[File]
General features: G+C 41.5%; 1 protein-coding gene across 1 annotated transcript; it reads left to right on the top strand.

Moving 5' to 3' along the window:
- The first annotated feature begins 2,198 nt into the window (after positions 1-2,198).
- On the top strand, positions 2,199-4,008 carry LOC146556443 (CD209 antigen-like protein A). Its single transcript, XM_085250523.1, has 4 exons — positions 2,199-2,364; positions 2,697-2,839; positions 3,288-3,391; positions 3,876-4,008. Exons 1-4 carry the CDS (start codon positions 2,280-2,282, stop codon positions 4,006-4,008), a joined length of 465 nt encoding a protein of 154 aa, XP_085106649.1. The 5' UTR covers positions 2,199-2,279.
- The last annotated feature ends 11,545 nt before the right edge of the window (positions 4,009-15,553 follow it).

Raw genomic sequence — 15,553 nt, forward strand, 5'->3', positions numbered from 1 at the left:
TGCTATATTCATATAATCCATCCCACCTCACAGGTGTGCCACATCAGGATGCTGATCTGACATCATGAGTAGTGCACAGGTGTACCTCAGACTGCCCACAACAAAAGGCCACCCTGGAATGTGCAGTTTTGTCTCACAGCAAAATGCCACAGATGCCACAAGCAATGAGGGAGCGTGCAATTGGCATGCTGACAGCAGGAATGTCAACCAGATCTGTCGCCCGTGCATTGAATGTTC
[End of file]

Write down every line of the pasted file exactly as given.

General features: G+C 41.5%; 1 protein-coding gene across 1 annotated transcript; it reads left to right on the top strand.

Moving 5' to 3' along the window:
- The first annotated feature begins 2,198 nt into the window (after positions 1-2,198).
- On the top strand, positions 2,199-4,008 carry LOC146556443 (CD209 antigen-like protein A). Its single transcript, XM_085250523.1, has 4 exons — positions 2,199-2,364; positions 2,697-2,839; positions 3,288-3,391; positions 3,876-4,008. Exons 1-4 carry the CDS (start codon positions 2,280-2,282, stop codon positions 4,006-4,008), a joined length of 465 nt encoding a protein of 154 aa, XP_085106649.1. The 5' UTR covers positions 2,199-2,279.
- The last annotated feature ends 11,545 nt before the right edge of the window (positions 4,009-15,553 follow it).

Raw genomic sequence — 15,553 nt, forward strand, 5'->3', positions numbered from 1 at the left:
TGCTATATTCATATAATCCATCCCACCTCACAGGTGTGCCACATCAGGATGCTGATCTGACATCATGAGTAGTGCACAGGTGTACCTCAGACTGCCCACAACAAAAGGCCACCCTGGAATGTGCAGTTTTGTCTCACAGCAAAATGCCACAGATGCCACAAGCAATGAGGGAGCGTGCAATTGGCATGCTGACAGCAGGAATGTCAACCAGATCTGTCGCCCGTGCATTGAATGTTC